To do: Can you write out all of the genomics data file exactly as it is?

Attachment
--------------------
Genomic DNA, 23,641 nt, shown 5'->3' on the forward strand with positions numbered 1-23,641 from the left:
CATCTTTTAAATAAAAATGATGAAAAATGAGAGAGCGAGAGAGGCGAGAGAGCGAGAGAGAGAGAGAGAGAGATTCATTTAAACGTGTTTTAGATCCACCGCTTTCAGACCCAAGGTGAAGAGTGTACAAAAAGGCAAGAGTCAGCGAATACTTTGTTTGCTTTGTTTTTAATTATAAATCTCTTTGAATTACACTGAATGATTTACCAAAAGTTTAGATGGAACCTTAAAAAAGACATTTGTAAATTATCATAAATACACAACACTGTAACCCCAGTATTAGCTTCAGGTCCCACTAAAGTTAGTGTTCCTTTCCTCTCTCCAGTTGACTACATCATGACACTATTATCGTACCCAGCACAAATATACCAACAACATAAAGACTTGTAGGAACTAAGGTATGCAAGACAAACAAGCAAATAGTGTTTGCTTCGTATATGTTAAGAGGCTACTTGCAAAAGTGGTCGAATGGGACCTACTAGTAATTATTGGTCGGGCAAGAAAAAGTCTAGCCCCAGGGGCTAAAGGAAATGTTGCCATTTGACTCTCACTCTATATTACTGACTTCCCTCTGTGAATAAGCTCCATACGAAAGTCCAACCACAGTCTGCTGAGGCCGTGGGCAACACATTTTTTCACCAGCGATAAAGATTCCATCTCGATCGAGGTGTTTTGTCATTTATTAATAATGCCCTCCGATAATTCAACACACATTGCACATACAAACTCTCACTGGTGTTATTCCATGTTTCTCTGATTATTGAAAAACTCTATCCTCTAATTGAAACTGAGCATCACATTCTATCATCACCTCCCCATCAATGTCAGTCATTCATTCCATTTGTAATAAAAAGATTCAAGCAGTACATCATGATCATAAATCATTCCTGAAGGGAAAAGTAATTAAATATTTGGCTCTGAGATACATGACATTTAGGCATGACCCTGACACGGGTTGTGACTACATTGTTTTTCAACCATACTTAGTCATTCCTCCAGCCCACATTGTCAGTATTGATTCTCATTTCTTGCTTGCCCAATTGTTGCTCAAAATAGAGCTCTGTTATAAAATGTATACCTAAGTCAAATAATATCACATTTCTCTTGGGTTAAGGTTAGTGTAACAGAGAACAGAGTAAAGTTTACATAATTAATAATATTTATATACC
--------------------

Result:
Genomic DNA, 23,641 nt, shown 5'->3' on the forward strand with positions numbered 1-23,641 from the left:
CATCTTTTAAATAAAAATGATGAAAAATGAGAGAGCGAGAGAGGCGAGAGAGCGAGAGAGAGAGAGAGAGAGATTCATTTAAACGTGTTTTAGATCCACCGCTTTCAGACCCAAGGTGAAGAGTGTACAAAAAGGCAAGAGTCAGCGAATACTTTGTTTGCTTTGTTTTTAATTATAAATCTCTTTGAATTACACTGAATGATTTACCAAAAGTTTAGATGGAACCTTAAAAAAGACATTTGTAAATTATCATAAATACACAACACTGTAACCCCAGTATTAGCTTCAGGTCCCACTAAAGTTAGTGTTCCTTTCCTCTCTCCAGTTGACTACATCATGACACTATTATCGTACCCAGCACAAATATACCAACAACATAAAGACTTGTAGGAACTAAGGTATGCAAGACAAACAAGCAAATAGTGTTTGCTTCGTATATGTTAAGAGGCTACTTGCAAAAGTGGTCGAATGGGACCTACTAGTAATTATTGGTCGGGCAAGAAAAAGTCTAGCCCCAGGGGCTAAAGGAAATGTTGCCATTTGACTCTCACTCTATATTACTGACTTCCCTCTGTGAATAAGCTCCATACGAAAGTCCAACCACAGTCTGCTGAGGCCGTGGGCAACACATTTTTTCACCAGCGATAAAGATTCCATCTCGATCGAGGTGTTTTGTCATTTATTAATAATGCCCTCCGATAATTCAACACACATTGCACATACAAACTCTCACTGGTGTTATTCCATGTTTCTCTGATTATTGAAAAACTCTATCCTCTAATTGAAACTGAGCATCACATTCTATCATCACCTCCCCATCAATGTCAGTCATTCATTCCATTTGTAATAAAAAGATTCAAGCAGTACATCATGATCATAAATCATTCCTGAAGGGAAAAGTAATTAAATATTTGGCTCTGAGATACATGACATTTAGGCATGACCCTGACACGGGTTGTGACTACATTGTTTTTCAACCATACTTAGTCATTCCTCCAGCCCACATTGTCAGTATTGATTCTCATTTCTTGCTTGCCCAATTGTTGCTCAAAATAGAGCTCTGTTATAAAATGTATACCTAAGTCAAATAATATCACATTTCTCTTGGGTTAAGGTTAGTGTAACAGAGAACAGAGTAAAGTTTACATAATTAATAATATTTATATACC